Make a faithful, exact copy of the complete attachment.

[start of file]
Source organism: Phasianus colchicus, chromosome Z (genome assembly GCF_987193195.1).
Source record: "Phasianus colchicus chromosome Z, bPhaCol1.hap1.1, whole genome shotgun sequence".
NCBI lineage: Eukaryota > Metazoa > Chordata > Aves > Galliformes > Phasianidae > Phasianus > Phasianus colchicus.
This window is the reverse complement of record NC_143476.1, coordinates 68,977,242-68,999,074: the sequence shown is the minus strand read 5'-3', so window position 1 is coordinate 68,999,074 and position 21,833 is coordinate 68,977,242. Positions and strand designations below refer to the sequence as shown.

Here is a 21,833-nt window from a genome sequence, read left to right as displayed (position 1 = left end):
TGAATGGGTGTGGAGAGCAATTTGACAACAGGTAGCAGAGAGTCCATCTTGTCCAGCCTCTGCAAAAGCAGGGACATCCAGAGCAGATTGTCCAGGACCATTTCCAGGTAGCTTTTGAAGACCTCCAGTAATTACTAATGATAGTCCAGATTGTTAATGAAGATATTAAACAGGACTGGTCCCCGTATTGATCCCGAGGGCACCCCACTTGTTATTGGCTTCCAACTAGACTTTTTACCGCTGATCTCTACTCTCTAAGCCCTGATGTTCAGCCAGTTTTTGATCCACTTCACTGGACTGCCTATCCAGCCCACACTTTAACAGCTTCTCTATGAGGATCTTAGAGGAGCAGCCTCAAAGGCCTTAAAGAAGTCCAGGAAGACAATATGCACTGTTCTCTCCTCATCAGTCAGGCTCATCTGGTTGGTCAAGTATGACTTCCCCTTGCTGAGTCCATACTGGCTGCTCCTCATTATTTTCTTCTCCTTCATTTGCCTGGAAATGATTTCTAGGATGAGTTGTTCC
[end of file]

Source organism: Phasianus colchicus, chromosome Z (genome assembly GCF_987193195.1).
Source record: "Phasianus colchicus chromosome Z, bPhaCol1.hap1.1, whole genome shotgun sequence".
NCBI lineage: Eukaryota > Metazoa > Chordata > Aves > Galliformes > Phasianidae > Phasianus > Phasianus colchicus.
This window is the reverse complement of record NC_143476.1, coordinates 68,977,242-68,999,074: the sequence shown is the minus strand read 5'-3', so window position 1 is coordinate 68,999,074 and position 21,833 is coordinate 68,977,242. Positions and strand designations below refer to the sequence as shown.

Here is a 21,833-nt window from a genome sequence, read left to right as displayed (position 1 = left end):
TGAATGGGTGTGGAGAGCAATTTGACAACAGGTAGCAGAGAGTCCATCTTGTCCAGCCTCTGCAAAAGCAGGGACATCCAGAGCAGATTGTCCAGGACCATTTCCAGGTAGCTTTTGAAGACCTCCAGTAATTACTAATGATAGTCCAGATTGTTAATGAAGATATTAAACAGGACTGGTCCCCGTATTGATCCCGAGGGCACCCCACTTGTTATTGGCTTCCAACTAGACTTTTTACCGCTGATCTCTACTCTCTAAGCCCTGATGTTCAGCCAGTTTTTGATCCACTTCACTGGACTGCCTATCCAGCCCACACTTTAACAGCTTCTCTATGAGGATCTTAGAGGAGCAGCCTCAAAGGCCTTAAAGAAGTCCAGGAAGACAATATGCACTGTTCTCTCCTCATCAGTCAGGCTCATCTGGTTGGTCAAGTATGACTTCCCCTTGCTGAGTCCATACTGGCTGCTCCTCATTATTTTCTTCTCCTTCATTTGCCTGGAAATGATTTCTAGGATGAGTTGTTCC